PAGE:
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Let's start the conversation

I left my house, wearing jeans and a t-shirt. As I walked down the street, I heard someone catcall me. I felt uncomfortable. I felt unsafe. I felt dirty. I knew as well as anyone that this was not a one off; I was not in a unique situation.

For too long now, women and girls have had to deal with the constant worry of just walking down the road. We hear students, schools and even the government saying we need to start ‘open conversations’ about harassment but we’re still waiting. The horrific murder of Sarah Everard brought to light the severe anger and fear women have surrounding rape culture and safety, but in the last few months, the media has gone completely silent. Two weeks ago, Sabina Nessa, a primary school teacher, was found dead, the details of which are still under investigation. If the murders of multiple women is not enough to create change, then the burden must fall to us to act.

Change must happen now. We cannot sit back and watch the next generation be raised in the same, harmful society that we live in now. Yet the question remains: how do we create change? I agree, in the long term, it comes from conversations but currently the dialogues are happening in the wrong places. It’s all very well writing a feminist magazine for a feminist school like South Hampstead, but no change comes from that. To create a long term, meaningful understanding, we must engage with other viewpoints from a young age.

The problem with the culture we live in today is that too much gets pushed aside at a young age. We don't address problems when they arise; instead, we cover them up and address it when it's too late. We cannot live in silence, burying issues, and then act surprised when nothing changes. The conversations that we need to have can’t be aggressive, and they're definitely not designed to attack. They must be proactive, but they must also be supportive and sensitive.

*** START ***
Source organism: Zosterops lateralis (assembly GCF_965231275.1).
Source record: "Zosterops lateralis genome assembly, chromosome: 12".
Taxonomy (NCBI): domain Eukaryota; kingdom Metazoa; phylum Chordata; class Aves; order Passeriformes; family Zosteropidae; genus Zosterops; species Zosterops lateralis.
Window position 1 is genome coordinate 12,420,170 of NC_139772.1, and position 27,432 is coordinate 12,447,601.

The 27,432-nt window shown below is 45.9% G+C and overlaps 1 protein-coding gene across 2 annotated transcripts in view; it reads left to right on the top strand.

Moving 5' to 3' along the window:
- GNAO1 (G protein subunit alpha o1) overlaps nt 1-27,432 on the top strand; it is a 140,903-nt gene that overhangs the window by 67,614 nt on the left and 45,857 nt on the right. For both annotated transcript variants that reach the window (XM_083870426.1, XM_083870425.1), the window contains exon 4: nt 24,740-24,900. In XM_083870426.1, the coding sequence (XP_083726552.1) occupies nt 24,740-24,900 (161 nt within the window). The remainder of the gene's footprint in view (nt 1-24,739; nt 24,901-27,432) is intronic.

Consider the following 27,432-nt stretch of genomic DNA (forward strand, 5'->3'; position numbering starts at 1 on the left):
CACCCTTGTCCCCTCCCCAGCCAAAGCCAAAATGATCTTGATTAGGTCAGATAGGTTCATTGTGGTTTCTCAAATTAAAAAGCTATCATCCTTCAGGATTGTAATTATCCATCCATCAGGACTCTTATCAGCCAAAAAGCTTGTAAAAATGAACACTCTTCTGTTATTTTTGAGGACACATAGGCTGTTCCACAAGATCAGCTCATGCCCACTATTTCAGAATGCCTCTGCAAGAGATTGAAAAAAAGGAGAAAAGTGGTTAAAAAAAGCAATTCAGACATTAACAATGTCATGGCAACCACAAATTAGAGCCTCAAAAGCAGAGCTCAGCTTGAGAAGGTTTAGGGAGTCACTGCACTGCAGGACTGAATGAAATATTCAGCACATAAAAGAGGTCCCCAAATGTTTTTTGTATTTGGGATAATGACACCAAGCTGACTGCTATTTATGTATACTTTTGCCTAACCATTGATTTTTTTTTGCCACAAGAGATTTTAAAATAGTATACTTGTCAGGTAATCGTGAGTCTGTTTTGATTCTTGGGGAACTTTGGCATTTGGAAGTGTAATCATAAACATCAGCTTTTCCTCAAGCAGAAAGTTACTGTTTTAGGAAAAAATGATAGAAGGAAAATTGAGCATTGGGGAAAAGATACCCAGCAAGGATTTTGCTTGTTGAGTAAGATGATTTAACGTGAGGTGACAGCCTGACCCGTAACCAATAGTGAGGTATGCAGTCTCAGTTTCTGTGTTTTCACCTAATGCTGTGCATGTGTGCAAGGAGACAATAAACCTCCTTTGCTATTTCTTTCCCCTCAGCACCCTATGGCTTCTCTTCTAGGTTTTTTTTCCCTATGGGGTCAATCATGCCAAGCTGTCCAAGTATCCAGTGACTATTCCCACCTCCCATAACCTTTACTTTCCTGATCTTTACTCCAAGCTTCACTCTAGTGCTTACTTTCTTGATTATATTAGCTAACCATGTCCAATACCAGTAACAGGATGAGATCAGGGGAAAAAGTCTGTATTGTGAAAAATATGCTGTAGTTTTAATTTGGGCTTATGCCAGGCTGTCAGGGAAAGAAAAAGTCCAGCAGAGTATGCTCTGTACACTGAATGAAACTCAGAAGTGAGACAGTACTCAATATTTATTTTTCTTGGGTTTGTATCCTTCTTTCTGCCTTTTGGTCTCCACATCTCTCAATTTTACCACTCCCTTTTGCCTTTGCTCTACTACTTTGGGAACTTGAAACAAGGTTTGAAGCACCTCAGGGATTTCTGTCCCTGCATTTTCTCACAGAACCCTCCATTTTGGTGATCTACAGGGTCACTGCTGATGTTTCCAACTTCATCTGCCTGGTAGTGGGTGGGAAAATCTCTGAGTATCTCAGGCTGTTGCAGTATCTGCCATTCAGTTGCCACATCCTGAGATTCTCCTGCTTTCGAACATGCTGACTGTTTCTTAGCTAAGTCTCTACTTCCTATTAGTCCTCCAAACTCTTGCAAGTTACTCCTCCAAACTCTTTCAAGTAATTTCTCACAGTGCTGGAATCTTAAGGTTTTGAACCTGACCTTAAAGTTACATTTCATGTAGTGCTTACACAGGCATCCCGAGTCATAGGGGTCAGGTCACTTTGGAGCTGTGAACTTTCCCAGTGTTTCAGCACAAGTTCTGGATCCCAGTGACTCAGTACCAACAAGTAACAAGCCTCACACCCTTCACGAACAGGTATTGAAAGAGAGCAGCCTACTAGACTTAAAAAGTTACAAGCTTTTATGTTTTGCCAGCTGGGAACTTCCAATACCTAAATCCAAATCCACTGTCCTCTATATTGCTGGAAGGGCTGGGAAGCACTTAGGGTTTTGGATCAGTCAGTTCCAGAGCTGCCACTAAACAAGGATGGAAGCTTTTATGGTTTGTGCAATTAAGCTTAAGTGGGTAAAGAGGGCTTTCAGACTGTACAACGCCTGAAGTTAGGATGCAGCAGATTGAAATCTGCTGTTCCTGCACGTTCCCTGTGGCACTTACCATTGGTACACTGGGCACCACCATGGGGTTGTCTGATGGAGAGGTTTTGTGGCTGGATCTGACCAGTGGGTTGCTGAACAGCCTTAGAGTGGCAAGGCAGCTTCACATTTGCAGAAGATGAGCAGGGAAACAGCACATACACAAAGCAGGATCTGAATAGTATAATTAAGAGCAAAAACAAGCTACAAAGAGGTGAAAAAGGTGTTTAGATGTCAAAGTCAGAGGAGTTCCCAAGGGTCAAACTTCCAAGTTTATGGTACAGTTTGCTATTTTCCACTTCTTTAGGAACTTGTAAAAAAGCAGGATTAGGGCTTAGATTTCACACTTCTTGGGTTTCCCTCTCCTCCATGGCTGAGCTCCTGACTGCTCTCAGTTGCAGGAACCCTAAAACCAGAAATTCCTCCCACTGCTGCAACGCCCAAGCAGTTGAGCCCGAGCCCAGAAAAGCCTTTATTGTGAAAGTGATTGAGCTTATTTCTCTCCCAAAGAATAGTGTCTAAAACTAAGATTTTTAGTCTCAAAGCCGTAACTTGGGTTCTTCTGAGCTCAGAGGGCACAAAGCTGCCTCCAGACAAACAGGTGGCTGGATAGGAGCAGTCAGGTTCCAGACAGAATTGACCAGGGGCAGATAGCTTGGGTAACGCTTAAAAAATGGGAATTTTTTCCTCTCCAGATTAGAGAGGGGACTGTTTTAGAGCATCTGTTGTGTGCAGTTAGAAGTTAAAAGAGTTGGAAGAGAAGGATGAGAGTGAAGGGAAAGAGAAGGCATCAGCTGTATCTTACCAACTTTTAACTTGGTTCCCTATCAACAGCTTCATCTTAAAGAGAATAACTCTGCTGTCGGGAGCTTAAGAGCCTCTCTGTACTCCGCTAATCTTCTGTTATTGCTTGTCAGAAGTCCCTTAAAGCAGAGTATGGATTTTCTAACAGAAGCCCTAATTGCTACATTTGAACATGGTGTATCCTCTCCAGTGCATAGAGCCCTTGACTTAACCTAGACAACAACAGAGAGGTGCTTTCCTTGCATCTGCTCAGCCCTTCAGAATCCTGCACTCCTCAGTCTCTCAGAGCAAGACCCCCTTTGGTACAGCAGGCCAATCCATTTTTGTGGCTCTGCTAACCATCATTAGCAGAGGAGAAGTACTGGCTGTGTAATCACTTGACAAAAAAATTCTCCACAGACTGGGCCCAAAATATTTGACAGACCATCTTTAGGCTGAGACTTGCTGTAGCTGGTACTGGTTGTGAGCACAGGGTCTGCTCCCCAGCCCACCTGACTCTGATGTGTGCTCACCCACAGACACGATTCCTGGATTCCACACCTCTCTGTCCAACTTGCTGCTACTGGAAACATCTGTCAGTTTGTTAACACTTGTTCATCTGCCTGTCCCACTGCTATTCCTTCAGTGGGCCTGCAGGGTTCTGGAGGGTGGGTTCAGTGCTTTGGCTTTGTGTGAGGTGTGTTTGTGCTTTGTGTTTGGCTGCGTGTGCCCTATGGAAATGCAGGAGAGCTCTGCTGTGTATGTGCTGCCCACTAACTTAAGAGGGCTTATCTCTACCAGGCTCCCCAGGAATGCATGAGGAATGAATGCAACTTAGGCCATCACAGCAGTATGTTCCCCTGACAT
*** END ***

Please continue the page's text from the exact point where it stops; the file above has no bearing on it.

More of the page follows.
So, what are we going to do about it? The Femguin Team actually pitched this idea to school; that we should start conversations with schools such as UCS to help form connections and build awareness and understanding of what girls go through on a daily basis. We were told that South Hampstead has initiated a programme of workshops to facilitate

these types of conversations between UCS pupils and South Hampstead pupils and this is a great first step to creating a better future for everyone.

The Everyone’s Invited movement has helped thousands of teenagers and young adults tell their stories and open up in a way we have never seen before. It's hard to talk, and put your thoughts out there, but these conversations need to happen. Talk to your parents, talk to your friends, talk to your siblings. The first step to a better future is to make people aware of how we feel and how unsafe we truly are. We cannot hide from the truth; we must work together to create a better future.

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